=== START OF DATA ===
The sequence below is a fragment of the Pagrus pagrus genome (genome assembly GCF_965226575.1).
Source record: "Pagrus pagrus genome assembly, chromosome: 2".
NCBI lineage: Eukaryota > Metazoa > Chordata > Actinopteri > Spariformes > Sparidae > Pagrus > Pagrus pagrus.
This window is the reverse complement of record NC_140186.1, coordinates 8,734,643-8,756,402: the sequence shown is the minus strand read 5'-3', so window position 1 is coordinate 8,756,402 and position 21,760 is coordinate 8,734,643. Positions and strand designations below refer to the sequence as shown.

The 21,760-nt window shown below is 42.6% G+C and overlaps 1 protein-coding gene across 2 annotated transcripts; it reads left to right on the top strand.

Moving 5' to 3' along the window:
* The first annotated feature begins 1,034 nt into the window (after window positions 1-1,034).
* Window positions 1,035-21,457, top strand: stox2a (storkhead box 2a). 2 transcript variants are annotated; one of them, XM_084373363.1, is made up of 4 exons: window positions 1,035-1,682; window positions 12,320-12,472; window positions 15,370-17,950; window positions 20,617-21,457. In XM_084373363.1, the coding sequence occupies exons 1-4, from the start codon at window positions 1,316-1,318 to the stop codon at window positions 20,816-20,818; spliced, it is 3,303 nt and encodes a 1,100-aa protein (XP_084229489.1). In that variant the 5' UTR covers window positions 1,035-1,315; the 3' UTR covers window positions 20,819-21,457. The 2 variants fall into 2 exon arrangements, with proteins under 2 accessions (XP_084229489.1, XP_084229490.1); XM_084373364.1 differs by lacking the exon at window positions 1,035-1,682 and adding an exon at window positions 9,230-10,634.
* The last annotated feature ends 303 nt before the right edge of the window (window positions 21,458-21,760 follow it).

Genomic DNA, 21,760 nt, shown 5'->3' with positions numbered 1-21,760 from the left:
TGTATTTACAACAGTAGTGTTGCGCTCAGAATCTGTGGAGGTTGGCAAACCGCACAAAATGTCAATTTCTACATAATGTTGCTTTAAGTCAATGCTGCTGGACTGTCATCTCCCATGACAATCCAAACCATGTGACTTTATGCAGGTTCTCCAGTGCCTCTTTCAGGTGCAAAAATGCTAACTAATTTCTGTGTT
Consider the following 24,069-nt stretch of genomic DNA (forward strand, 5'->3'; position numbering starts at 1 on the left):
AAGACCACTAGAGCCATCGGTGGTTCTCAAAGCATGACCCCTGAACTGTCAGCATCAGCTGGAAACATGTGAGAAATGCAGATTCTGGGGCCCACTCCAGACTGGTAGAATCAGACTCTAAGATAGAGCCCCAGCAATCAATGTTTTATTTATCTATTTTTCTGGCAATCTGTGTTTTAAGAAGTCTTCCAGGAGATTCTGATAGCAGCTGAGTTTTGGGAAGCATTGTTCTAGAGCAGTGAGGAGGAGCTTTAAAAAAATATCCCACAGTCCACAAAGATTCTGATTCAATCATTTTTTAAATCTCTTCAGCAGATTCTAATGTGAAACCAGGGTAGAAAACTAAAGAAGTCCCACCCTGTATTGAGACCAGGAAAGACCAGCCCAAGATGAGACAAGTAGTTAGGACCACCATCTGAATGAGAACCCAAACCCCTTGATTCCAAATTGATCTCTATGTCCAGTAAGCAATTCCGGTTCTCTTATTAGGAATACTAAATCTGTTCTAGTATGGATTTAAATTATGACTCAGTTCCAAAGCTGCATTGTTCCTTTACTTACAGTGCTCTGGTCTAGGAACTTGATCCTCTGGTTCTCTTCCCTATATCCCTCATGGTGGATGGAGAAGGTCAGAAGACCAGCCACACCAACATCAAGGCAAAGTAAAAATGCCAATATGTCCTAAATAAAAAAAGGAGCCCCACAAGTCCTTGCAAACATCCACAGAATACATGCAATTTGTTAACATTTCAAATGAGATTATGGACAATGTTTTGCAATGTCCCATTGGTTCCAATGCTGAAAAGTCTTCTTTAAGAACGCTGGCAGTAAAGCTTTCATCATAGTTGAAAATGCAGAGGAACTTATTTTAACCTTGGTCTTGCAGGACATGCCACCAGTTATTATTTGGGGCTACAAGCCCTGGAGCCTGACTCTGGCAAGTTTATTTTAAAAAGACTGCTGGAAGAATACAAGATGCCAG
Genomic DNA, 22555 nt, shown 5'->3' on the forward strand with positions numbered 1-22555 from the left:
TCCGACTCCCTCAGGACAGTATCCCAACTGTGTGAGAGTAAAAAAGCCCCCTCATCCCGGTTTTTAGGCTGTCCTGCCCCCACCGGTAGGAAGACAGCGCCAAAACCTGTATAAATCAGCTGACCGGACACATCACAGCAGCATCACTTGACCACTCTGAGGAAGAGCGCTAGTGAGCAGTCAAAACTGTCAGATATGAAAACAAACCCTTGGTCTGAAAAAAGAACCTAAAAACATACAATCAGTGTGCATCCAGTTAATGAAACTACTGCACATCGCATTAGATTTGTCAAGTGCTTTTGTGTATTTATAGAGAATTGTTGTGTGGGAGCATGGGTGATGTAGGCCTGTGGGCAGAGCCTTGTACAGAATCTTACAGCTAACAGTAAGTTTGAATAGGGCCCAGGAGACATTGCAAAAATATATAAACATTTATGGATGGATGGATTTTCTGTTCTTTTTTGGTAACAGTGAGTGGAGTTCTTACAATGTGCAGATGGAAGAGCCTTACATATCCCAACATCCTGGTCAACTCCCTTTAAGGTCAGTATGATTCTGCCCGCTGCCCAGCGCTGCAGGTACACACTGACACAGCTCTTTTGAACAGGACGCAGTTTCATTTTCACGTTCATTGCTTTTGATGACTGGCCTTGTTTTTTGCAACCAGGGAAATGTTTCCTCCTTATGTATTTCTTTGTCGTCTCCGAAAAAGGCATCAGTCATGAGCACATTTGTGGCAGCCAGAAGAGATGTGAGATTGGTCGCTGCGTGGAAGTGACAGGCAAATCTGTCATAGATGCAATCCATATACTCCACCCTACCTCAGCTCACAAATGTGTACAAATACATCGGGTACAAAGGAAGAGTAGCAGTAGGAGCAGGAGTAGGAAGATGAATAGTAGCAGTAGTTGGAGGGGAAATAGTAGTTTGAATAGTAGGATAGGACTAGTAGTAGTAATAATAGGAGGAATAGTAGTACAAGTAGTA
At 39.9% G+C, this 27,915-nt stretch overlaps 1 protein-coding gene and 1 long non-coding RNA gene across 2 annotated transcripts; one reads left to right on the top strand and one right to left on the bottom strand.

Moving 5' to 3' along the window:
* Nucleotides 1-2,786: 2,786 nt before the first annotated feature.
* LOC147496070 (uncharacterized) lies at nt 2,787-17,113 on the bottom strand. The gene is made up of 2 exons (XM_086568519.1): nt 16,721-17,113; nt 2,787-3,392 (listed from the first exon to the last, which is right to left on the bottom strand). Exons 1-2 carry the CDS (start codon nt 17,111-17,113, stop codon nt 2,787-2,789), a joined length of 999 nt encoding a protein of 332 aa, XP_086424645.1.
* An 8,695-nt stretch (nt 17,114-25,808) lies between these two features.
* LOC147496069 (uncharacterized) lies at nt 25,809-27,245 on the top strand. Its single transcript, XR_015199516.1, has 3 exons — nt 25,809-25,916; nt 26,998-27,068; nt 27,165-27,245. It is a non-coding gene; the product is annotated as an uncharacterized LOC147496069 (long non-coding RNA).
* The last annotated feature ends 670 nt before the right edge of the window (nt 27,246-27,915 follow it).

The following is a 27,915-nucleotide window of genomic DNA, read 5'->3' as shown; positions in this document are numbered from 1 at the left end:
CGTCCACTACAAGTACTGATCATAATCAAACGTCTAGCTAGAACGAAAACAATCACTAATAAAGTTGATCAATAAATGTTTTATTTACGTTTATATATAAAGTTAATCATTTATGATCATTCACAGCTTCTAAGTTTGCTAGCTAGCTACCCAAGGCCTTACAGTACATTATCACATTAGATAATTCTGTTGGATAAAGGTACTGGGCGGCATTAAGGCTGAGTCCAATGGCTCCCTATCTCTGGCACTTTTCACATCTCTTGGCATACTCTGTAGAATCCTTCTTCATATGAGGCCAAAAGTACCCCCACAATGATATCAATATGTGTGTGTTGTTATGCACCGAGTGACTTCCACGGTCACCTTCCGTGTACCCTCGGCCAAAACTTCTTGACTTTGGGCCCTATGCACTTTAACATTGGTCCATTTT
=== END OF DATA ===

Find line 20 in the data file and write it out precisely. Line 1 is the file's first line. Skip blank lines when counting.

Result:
* An 8,695-nt stretch (nt 17,114-25,808) lies between these two features.